Date of Award
Master of Science in Computer Science
Department of Electrical and Computer Engineering
Robert C. Leishman, PhD
The popularity of small unmanned aircraft systems (SUAS) has exploded in recent years and seen increasing use in both commercial and military sectors. A key interest area for the military is to develop autonomous capabilities for these systems, of which navigation is a fundamental problem. Current navigation solutions suffer from a heavy reliance on a Global Positioning System (GPS). This dependency presents a significant limitation for military applications since many operations are conducted in environments where GPS signals are degraded or actively denied. Therefore, alternative navigation solutions without GPS must be developed and visual methods are one of the most promising approaches. A current visual navigation limitation is that much of the research has focused on developing and applying these algorithms on ground-based vehicles, small hand-held devices or multi-rotor SUAS. However, the Air Force has a need for fixed-wing SUAS to conduct extended operations. This research evaluates current state-of-the-art, open-source monocular visual odometry (VO) algorithms applied on fixed-wing SUAS flying at high altitudes under fast translation and rotation speeds. The algorithms tested are Semi-Direct VO (SVO), Direct Sparse Odometry (DSO), and ORB-SLAM2 (with loop closures disabled). Each algorithm is evaluated on a fixed-wing SUAS in simulation and real-world flight tests over Camp Atterbury, Indiana. Through these tests, ORB-SLAM2 is found to be the most robust and flexible algorithm under a variety of test conditions. However, all algorithms experience great difficulty maintaining localization in the collected real-world datasets, showing the limitations of using visual methods as the sole solution. Further study and development is required to fuse VO products with additional measurements to form a complete autonomous navigation solution.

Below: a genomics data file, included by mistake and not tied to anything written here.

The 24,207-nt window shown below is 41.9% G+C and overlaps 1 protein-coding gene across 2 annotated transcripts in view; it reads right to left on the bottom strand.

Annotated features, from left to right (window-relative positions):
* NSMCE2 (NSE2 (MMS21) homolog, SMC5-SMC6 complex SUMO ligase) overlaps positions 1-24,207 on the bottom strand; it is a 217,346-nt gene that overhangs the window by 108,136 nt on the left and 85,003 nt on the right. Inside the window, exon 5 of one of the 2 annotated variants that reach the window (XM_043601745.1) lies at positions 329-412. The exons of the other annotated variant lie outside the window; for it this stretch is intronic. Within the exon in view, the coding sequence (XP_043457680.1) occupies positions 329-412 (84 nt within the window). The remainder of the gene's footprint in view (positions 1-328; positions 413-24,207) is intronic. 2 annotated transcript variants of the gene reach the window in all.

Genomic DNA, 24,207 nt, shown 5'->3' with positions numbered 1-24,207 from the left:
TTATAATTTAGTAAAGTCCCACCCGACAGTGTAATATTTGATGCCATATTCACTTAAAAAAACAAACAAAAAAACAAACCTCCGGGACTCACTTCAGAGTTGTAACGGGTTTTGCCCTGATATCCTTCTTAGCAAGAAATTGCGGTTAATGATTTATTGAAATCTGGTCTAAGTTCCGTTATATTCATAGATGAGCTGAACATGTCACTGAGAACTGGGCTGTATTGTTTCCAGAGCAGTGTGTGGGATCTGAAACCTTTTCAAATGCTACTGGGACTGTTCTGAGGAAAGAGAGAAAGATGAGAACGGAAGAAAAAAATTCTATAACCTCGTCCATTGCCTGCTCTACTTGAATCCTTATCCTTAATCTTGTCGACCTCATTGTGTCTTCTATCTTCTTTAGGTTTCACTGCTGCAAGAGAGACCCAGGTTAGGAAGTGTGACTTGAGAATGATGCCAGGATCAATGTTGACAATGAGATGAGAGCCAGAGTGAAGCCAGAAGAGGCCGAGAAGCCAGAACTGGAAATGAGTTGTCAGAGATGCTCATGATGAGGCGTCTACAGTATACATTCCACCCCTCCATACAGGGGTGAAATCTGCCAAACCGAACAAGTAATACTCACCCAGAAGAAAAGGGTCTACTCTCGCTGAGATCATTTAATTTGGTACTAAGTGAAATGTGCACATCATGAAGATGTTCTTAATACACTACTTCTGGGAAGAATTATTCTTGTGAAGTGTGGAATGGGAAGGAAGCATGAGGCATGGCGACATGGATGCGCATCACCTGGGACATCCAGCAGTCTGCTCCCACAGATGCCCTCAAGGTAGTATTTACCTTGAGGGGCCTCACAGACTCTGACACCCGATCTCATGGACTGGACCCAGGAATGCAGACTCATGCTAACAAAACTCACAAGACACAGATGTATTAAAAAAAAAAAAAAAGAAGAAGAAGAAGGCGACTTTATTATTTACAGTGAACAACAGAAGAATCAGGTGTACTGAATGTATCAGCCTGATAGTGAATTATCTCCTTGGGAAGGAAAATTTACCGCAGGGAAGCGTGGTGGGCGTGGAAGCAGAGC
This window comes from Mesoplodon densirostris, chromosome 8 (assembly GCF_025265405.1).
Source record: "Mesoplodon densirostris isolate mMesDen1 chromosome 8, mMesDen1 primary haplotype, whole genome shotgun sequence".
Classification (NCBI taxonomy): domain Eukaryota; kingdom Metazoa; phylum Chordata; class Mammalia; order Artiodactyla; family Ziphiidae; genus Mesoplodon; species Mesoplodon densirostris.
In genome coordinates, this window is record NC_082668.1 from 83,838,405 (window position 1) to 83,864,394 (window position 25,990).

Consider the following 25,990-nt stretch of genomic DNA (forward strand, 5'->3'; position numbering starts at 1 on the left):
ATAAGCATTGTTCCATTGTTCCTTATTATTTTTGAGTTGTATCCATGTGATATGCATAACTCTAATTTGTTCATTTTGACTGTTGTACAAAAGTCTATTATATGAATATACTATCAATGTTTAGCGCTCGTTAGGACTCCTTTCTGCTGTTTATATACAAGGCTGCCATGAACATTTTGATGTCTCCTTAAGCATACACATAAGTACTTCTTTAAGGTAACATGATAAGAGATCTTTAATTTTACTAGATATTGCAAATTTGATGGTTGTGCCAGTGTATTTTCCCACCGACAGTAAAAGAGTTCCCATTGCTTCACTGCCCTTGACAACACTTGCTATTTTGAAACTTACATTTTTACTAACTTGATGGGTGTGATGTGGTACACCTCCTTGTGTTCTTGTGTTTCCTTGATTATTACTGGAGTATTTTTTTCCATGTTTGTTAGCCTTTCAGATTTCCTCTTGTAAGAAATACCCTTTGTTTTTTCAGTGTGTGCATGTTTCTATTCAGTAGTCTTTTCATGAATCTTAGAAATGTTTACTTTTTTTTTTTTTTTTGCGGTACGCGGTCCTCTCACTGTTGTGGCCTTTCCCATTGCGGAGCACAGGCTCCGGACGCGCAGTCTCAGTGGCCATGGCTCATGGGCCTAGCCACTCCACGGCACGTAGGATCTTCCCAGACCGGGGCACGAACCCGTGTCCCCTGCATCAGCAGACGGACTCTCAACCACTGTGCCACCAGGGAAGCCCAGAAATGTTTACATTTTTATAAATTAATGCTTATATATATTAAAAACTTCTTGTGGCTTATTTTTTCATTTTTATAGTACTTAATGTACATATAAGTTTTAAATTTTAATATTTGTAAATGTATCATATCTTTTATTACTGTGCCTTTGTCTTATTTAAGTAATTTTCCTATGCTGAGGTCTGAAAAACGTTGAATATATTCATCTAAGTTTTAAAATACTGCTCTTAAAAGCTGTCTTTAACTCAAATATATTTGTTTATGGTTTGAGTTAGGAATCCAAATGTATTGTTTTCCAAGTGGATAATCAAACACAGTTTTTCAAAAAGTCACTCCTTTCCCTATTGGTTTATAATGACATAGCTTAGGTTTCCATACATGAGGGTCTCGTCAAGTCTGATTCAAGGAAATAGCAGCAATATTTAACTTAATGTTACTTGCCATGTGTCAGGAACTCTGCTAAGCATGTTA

DTIC Accession Number
Kim, Kyung M., "Monocular Visual Odometry for Fixed-Wing Small Unmanned Aircraft Systems" (2019). Theses and Dissertations. 2266.